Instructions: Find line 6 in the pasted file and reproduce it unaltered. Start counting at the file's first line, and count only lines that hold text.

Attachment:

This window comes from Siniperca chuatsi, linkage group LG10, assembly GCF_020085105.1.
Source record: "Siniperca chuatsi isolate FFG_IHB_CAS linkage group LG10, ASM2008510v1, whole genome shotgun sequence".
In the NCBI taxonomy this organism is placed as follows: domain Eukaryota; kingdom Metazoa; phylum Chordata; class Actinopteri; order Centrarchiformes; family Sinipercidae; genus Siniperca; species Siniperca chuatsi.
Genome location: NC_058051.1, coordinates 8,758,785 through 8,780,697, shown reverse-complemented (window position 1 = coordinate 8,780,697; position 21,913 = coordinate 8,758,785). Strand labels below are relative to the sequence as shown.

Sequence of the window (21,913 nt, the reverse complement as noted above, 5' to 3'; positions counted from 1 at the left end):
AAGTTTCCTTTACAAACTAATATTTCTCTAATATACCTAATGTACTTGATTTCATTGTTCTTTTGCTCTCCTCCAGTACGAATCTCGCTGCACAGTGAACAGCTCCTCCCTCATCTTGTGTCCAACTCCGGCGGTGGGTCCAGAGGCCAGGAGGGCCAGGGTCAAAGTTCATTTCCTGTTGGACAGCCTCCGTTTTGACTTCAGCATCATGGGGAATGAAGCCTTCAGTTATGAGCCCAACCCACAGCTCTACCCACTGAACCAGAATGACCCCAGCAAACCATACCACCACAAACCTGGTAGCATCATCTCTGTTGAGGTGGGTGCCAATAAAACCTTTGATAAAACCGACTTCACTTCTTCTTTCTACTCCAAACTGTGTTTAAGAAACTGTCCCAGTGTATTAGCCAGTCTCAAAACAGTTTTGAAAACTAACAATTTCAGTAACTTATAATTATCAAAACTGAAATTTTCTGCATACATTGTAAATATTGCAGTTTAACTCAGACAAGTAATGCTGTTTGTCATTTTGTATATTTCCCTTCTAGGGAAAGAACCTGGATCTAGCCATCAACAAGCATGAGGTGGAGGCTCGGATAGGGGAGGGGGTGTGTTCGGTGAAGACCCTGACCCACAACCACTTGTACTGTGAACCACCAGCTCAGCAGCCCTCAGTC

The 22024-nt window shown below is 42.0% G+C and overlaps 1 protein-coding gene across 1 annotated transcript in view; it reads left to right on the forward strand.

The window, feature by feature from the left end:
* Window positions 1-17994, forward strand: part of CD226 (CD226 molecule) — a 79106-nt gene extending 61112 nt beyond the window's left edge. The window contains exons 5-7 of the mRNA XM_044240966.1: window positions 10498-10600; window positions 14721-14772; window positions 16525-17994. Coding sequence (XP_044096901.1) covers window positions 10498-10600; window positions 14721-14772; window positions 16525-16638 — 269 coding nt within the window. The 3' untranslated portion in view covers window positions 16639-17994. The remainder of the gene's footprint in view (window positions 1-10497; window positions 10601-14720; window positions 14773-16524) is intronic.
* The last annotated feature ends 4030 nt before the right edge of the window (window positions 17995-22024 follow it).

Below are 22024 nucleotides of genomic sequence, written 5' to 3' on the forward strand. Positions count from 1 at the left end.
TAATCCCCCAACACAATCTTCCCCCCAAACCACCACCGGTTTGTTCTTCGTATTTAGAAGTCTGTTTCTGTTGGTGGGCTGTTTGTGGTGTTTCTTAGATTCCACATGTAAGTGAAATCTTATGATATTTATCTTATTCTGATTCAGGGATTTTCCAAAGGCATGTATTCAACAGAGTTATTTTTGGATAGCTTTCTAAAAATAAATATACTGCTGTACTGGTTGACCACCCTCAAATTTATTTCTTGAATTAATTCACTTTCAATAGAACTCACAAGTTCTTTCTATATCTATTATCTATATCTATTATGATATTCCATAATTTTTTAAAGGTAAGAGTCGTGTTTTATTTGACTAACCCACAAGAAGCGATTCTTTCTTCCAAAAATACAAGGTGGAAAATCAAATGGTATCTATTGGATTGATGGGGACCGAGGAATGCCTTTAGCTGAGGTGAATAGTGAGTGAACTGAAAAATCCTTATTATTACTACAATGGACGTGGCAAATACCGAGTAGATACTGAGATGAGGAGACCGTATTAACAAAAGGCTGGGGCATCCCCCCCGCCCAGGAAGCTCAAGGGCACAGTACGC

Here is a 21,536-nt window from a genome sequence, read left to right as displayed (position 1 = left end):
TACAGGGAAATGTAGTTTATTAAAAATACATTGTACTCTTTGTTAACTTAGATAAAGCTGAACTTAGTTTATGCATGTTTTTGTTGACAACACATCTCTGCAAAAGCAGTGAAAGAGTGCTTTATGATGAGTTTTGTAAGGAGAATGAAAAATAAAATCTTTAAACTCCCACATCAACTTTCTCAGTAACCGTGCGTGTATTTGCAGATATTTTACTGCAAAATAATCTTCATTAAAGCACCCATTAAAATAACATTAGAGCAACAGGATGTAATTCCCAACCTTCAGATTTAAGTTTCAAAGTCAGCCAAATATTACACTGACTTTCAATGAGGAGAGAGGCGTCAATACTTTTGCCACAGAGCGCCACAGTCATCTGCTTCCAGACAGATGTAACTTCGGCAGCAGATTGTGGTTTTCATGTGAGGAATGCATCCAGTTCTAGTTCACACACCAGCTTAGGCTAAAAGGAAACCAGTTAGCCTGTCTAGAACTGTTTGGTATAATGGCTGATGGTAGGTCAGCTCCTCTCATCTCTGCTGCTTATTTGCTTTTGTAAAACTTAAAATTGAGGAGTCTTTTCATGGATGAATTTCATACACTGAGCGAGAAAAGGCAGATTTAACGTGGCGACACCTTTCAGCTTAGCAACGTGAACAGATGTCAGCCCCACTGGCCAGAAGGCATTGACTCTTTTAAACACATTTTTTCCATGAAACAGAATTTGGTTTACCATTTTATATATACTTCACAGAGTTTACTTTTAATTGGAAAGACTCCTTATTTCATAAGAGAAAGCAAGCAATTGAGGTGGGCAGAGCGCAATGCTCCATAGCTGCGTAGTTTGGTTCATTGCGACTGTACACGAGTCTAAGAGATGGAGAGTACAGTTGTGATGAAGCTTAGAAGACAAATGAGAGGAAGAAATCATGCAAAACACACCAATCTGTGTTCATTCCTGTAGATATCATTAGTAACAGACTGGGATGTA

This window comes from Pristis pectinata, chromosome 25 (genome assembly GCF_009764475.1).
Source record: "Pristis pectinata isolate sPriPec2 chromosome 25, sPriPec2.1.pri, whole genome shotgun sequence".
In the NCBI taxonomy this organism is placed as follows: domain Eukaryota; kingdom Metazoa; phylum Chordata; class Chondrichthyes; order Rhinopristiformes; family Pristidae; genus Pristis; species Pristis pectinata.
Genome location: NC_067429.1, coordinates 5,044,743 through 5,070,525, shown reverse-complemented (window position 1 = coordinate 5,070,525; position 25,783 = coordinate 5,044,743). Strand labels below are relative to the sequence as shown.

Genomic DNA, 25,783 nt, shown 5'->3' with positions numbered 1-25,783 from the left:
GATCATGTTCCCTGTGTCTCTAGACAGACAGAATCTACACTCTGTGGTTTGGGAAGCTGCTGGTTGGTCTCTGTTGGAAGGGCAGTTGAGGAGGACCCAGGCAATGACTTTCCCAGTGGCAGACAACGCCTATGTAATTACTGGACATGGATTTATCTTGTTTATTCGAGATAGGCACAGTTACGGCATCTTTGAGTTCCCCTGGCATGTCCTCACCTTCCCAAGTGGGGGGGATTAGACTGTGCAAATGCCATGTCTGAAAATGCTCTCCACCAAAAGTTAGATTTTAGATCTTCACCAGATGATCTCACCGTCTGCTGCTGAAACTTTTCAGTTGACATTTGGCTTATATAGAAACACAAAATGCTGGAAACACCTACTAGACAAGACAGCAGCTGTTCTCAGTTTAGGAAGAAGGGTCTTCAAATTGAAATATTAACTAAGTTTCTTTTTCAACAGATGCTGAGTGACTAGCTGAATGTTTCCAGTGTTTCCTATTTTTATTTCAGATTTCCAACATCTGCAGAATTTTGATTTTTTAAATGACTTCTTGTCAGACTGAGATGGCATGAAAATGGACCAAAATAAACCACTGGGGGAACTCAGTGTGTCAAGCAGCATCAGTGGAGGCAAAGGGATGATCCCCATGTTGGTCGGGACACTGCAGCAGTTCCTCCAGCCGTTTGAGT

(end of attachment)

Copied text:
AAGTTTCCTTTACAAACTAATATTTCTCTAATATACCTAATGTACTTGATTTCATTGTTCTTTTGCTCTCCTCCAGTACGAATCTCGCTGCACAGTGAACAGCTCCTCCCTCATCTTGTGTCCAACTCCGGCGGTGGGTCCAGAGGCCAGGAGGGCCAGGGTCAAAGTTCATTTCCTGTTGGACAGCCTCCGTTTTGACTTCAGCATCATGGGGAATGAAGCCTTCAGTTATGAGCCCAACCCACAGCTCTACCCACTGAACCAGAATGACCCCAGCAAACCATACCACCACAAACCTGGTAGCATCATCTCTGTTGAGGTGGGTGCCAATAAAACCTTTGATAAAACCGACTTCACTTCTTCTTTCTACTCCAAACTGTGTTTAAGAAACTGTCCCAGTGTATTAGCCAGTCTCAAAACAGTTTTGAAAACTAACAATTTCAGTAACTTATAATTATCAAAACTGAAATTTTCTGCATACATTGTAAATATTGCAGTTTAACTCAGACAAGTAATGCTGTTTGTCATTTTGTATATTTCCCTTCTAGGGAAAGAACCTGGATCTAGCCATCAACAAGCATGAGGTGGAGGCTCGGATAGGGGAGGGGGTGTGTTCGGTGAAGACCCTGACCCACAACCACTTGTACTGTGAACCACCAGCTCAGCAGCCCTCAGTC